long dispute), as well as concern over possible dual loyalties. At
the same time, volunteer military service is encouraged, with some
choosing this option every year. Since 1957, at the request of their
community leaders, IDF service has been mandatory for Druze and
Circassian men, while the number of Bedouin joining the career army
Cultural Life in the
Cultural life in the Arab sector, both within the
framework of the community itself, and as part of the country's
cultural mainstream, expresses the Arab population's affinity to the
Arab world as a whole and its status as a minority group in Israel.
In the early years of the state, the works of Arab authors and poets
were characterized by local, rural subjects popular in the
conservative, semi-closed society of those days; contemporary
literature incorporates traditional Arab influences with modern
Western trends. Arabic prose and poetry are translated into Hebrew,
and Hebrew writings appear in Arabic translation either in book form
or in one of several flourishing literary magazines. Music, theater,
dance and art focus on creative activities which tend to integrate
popular folklore traditions with various Islamic and Western art
A number of Arab authors (Anton Shammas, Michel
Haddad, Emile Habibi) and actors (Muhammad Bakri, Yusuf Abu Varda and
Mauhram Khoury) have achieved prominence among the Israeli public,
and performances by mixed Arab-Jewish folk dance and music ensembles
draw enthusiastic audiences. A 1994 production of "Romeo and
Juliet" by a troupe of Jewish and Arab actors from Jerusalem,
performing in a mixture of Hebrew and Arabic, met with national and
international acclaim and has toured widely abroad. Arabs take an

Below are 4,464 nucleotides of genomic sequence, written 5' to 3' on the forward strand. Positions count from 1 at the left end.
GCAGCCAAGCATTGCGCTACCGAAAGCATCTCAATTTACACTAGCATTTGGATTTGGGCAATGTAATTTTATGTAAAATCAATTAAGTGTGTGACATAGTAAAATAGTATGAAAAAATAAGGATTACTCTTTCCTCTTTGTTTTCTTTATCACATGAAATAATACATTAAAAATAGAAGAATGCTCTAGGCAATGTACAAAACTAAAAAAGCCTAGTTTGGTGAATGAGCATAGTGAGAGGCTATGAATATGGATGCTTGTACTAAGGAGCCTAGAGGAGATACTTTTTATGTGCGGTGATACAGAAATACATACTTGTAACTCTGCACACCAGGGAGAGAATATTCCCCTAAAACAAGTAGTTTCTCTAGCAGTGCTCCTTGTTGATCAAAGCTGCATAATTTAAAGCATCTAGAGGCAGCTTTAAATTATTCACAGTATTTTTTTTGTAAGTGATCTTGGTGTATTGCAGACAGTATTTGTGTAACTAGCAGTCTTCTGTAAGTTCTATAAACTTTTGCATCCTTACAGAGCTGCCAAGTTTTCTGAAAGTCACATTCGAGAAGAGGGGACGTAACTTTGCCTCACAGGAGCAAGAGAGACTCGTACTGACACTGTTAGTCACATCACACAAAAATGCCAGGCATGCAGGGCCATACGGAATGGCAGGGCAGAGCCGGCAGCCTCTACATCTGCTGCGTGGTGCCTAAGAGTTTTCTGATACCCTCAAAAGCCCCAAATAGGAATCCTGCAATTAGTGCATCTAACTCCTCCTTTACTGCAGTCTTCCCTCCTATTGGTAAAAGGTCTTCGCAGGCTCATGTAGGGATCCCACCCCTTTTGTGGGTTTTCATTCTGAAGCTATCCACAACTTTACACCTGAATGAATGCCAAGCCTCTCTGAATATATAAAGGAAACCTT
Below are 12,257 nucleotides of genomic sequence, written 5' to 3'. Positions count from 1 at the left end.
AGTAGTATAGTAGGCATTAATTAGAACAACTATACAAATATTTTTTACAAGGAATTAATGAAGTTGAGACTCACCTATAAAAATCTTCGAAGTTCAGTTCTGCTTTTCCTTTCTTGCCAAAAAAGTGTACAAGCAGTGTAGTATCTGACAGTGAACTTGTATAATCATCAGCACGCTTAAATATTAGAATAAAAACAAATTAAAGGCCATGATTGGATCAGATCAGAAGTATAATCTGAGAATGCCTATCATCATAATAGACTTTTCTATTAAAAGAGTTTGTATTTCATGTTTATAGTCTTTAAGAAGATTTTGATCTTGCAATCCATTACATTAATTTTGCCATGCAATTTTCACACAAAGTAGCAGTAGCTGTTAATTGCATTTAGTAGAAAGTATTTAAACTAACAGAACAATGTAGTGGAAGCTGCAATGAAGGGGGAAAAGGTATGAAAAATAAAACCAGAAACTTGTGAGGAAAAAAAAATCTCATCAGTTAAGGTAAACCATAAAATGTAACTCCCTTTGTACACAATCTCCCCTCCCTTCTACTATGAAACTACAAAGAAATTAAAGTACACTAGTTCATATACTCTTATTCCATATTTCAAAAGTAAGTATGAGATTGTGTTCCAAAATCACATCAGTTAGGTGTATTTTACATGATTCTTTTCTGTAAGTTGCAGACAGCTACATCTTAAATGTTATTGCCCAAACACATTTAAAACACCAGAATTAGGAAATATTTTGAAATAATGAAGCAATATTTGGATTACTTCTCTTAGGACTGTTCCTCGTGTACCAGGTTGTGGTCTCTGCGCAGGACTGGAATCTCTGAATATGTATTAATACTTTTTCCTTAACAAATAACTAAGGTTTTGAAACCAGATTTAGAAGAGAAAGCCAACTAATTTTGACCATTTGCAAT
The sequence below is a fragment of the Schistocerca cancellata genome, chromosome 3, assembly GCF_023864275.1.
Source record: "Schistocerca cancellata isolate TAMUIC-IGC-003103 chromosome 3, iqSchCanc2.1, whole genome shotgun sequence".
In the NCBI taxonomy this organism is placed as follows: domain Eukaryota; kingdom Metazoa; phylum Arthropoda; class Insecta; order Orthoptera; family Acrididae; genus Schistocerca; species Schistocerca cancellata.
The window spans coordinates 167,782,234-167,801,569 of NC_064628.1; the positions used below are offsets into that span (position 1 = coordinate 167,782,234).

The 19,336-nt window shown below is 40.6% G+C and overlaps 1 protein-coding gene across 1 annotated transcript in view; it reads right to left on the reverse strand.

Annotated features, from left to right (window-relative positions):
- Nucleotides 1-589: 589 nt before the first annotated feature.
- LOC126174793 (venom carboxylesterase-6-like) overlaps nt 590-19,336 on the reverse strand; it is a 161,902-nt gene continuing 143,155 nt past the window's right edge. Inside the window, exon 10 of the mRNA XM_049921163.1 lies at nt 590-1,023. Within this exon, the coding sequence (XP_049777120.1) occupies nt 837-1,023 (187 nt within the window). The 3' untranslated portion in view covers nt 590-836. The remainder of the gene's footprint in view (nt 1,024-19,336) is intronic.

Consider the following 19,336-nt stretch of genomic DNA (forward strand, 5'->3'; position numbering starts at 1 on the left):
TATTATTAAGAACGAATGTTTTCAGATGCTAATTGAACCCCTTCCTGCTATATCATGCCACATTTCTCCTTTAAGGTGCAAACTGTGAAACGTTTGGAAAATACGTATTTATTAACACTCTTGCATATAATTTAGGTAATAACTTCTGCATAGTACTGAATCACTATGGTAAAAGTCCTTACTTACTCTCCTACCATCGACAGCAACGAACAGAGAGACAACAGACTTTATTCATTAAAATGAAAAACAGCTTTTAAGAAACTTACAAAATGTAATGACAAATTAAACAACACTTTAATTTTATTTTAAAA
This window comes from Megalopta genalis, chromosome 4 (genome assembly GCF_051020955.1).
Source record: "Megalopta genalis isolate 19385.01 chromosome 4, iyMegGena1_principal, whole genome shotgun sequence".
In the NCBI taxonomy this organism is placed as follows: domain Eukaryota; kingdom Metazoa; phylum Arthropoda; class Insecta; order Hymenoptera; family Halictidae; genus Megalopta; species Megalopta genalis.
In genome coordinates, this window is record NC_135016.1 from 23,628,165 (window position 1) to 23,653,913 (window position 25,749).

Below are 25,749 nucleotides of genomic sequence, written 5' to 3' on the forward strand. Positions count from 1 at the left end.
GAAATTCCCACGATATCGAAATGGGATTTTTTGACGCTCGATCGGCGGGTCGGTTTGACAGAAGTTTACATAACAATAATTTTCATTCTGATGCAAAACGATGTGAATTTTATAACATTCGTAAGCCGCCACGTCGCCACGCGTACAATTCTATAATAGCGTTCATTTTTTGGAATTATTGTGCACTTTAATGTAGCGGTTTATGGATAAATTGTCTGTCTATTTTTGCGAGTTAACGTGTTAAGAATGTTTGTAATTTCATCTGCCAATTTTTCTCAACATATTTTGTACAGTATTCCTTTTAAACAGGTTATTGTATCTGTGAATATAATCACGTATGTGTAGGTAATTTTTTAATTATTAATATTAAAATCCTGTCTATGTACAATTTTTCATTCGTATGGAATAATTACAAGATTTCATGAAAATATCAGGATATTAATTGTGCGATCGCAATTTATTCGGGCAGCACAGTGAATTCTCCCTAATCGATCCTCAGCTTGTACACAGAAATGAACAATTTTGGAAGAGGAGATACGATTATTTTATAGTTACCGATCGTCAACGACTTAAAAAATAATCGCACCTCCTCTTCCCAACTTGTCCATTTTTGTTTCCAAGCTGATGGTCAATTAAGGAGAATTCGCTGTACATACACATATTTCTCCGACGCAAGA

active part in the country's electronic media as producers, editors,
announcers, commentators and performers, both in general radio and
television as well as in Arabic programming.
As in the country's other ethnic sectors, Arab
cultural activities and preservation of the Arab cultural heritage
are encouraged by various government and voluntary agencies which
offer assistance, ranging from grants to writers and artists to
providing support for museums and cultural centers.
Israel's Arab citizens, who constitute one-seventh
of Israel's population and one-seventh of the Palestinian people,
exist on the margins of the conflicting worlds of Jews and
Palestinians. However, while remaining a segment of the Palestinian
people in culture and identity and disputing Israel's identification
as a Jewish state, they see their future tied to Israel. In the
process, they have adopted Hebrew as a second language and Israeli
culture as an extra layer in their lives. At the same time, they
strive to attain a higher degree of participation in national life,
greater integration into the economy and more benefits for their own
towns and villages.
Development of intergroup relations between
Israel's Arabs and Jews has been hindered by deeply-rooted
differences in religion, values and political beliefs. However,
though coexisting as two self-segregated communities, over the years
they have come to accept each other, acknowledging the uniqueness and
aspirations of each community and participating in a growing number
of joint endeavors.
As a multi-ethnic, multi-cultural, multi-religious
and multi-lingual society, Israel has a high level of informal
segregation patterns. While groups are not separated by official
policy, a number of different sectors within the society are somewhat
segregated and maintain their strong cultural, religious, ideological
and/or ethnic identity.
However, despite a fairly high degree of social
cleavage some economic disparities and an often overheated political
life, the society is relatively balanced and stable. The moderate
level of social conflict between the different groups,
notwithstanding an inherent potential for social unrest, can be
attributed to the country's judicial and political systems, which
represent strict legal and civic equality.
Thus, Israel is not a melting pot society, but
rather more of a mosaic made up of different population groups
coexisting in the framework of a democratic state.